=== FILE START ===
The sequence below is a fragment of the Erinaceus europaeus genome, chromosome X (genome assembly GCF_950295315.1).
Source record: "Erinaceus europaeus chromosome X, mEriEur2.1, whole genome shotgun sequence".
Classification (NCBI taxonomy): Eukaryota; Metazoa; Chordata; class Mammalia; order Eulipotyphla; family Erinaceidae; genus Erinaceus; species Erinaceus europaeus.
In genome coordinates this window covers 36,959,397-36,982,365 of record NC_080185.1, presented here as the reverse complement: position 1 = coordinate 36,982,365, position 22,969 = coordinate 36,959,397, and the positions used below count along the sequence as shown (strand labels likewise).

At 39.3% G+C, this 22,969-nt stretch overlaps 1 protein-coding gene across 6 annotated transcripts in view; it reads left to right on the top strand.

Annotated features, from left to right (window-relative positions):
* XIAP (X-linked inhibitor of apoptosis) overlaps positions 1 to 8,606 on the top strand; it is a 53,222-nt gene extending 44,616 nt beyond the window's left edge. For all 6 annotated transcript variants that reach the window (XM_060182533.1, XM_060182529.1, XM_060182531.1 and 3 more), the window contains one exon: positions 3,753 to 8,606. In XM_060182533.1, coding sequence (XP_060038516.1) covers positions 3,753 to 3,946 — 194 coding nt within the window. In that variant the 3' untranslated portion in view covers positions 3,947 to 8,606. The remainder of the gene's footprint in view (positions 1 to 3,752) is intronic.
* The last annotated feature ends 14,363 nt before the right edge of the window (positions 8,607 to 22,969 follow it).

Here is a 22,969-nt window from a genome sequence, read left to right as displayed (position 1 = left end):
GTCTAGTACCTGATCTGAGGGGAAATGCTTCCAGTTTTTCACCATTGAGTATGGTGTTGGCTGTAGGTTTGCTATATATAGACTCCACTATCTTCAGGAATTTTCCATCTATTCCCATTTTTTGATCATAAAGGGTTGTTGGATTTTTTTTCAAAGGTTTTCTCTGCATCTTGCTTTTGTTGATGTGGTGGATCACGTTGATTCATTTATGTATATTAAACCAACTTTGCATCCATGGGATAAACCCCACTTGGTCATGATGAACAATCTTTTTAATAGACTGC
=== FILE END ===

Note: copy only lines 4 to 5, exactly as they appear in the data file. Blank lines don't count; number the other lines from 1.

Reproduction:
In genome coordinates this window covers 36,959,397-36,982,365 of record NC_080185.1, presented here as the reverse complement: position 1 = coordinate 36,982,365, position 22,969 = coordinate 36,959,397, and the positions used below count along the sequence as shown (strand labels likewise).

At 39.3% G+C, this 22,969-nt stretch overlaps 1 protein-coding gene across 6 annotated transcripts in view; it reads left to right on the top strand.